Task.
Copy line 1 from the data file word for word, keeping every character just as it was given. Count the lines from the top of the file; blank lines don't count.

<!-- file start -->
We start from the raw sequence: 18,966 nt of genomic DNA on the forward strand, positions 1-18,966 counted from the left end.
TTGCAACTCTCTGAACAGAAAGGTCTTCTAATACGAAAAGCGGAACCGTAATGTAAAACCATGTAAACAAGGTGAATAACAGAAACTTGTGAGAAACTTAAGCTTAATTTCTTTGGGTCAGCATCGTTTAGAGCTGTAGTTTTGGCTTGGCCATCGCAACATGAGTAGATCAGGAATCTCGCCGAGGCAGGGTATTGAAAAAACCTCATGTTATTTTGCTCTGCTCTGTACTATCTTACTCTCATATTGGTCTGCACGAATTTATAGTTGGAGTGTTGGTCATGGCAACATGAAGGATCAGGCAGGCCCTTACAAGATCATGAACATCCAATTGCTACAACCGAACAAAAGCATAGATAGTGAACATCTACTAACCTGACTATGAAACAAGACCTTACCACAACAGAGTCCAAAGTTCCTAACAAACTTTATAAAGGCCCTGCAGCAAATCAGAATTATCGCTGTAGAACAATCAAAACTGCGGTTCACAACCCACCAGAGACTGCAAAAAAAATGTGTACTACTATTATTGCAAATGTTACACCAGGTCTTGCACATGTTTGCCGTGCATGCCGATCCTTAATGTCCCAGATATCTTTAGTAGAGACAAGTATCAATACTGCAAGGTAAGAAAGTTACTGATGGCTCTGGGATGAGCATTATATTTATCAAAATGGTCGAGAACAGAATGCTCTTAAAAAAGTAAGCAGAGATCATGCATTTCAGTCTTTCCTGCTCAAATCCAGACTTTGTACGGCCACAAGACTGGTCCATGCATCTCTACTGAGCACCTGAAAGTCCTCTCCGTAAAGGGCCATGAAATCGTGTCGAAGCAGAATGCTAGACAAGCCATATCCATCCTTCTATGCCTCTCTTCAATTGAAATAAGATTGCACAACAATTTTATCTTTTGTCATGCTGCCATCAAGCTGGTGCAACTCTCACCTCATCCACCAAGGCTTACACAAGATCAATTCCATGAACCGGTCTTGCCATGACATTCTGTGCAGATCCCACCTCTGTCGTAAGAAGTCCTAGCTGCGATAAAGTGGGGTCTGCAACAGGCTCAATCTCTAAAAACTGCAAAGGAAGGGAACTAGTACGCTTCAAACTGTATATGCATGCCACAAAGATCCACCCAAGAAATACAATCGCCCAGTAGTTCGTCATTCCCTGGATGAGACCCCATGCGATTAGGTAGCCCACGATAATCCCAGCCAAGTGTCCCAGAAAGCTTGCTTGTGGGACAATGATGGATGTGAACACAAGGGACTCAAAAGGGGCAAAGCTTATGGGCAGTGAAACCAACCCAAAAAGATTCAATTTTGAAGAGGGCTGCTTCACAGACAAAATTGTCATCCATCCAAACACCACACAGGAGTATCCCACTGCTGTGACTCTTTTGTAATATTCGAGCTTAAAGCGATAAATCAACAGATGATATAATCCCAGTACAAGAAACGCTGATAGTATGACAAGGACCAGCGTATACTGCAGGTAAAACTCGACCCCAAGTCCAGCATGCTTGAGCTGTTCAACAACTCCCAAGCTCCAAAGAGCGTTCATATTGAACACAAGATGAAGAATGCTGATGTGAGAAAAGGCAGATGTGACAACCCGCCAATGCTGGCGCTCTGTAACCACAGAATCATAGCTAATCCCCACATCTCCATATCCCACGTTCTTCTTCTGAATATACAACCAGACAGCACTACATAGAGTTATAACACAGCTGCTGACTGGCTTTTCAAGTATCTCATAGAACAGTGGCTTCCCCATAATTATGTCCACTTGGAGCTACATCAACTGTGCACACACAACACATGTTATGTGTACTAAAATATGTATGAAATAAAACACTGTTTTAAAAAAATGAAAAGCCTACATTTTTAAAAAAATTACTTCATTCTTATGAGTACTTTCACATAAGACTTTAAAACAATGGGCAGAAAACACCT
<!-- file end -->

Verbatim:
We start from the raw sequence: 18,966 nt of genomic DNA on the forward strand, positions 1-18,966 counted from the left end.